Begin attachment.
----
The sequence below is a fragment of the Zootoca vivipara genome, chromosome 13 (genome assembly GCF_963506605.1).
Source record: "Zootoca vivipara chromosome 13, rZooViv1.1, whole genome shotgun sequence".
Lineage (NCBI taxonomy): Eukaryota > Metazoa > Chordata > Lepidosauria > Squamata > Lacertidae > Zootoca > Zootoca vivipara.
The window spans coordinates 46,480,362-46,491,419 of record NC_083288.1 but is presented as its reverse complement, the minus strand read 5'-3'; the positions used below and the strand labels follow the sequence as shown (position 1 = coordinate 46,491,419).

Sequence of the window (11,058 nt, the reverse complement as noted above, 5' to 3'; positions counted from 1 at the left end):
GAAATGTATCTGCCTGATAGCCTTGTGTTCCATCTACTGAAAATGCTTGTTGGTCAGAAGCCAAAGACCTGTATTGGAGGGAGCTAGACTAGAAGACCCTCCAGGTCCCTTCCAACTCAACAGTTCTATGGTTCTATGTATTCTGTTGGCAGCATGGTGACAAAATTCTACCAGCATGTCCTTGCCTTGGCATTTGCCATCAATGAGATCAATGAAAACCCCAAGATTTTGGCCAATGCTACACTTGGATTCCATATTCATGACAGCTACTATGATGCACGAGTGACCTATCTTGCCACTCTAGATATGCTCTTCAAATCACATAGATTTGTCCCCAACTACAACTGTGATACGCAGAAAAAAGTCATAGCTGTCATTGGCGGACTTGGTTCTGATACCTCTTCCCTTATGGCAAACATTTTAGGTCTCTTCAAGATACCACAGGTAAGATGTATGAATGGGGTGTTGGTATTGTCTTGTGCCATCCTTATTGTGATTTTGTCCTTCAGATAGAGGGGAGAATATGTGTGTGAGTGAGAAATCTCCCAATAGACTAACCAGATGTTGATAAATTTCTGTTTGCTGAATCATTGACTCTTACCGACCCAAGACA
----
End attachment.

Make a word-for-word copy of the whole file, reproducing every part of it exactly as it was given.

The sequence below is a fragment of the Zootoca vivipara genome, chromosome 13 (genome assembly GCF_963506605.1).
Source record: "Zootoca vivipara chromosome 13, rZooViv1.1, whole genome shotgun sequence".
Lineage (NCBI taxonomy): Eukaryota > Metazoa > Chordata > Lepidosauria > Squamata > Lacertidae > Zootoca > Zootoca vivipara.
The window spans coordinates 46,480,362-46,491,419 of record NC_083288.1 but is presented as its reverse complement, the minus strand read 5'-3'; the positions used below and the strand labels follow the sequence as shown (position 1 = coordinate 46,491,419).

Sequence of the window (11,058 nt, the reverse complement as noted above, 5' to 3'; positions counted from 1 at the left end):
GAAATGTATCTGCCTGATAGCCTTGTGTTCCATCTACTGAAAATGCTTGTTGGTCAGAAGCCAAAGACCTGTATTGGAGGGAGCTAGACTAGAAGACCCTCCAGGTCCCTTCCAACTCAACAGTTCTATGGTTCTATGTATTCTGTTGGCAGCATGGTGACAAAATTCTACCAGCATGTCCTTGCCTTGGCATTTGCCATCAATGAGATCAATGAAAACCCCAAGATTTTGGCCAATGCTACACTTGGATTCCATATTCATGACAGCTACTATGATGCACGAGTGACCTATCTTGCCACTCTAGATATGCTCTTCAAATCACATAGATTTGTCCCCAACTACAACTGTGATACGCAGAAAAAAGTCATAGCTGTCATTGGCGGACTTGGTTCTGATACCTCTTCCCTTATGGCAAACATTTTAGGTCTCTTCAAGATACCACAGGTAAGATGTATGAATGGGGTGTTGGTATTGTCTTGTGCCATCCTTATTGTGATTTTGTCCTTCAGATAGAGGGGAGAATATGTGTGTGAGTGAGAAATCTCCCAATAGACTAACCAGATGTTGATAAATTTCTGTTTGCTGAATCATTGACTCTTACCGACCCAAGACA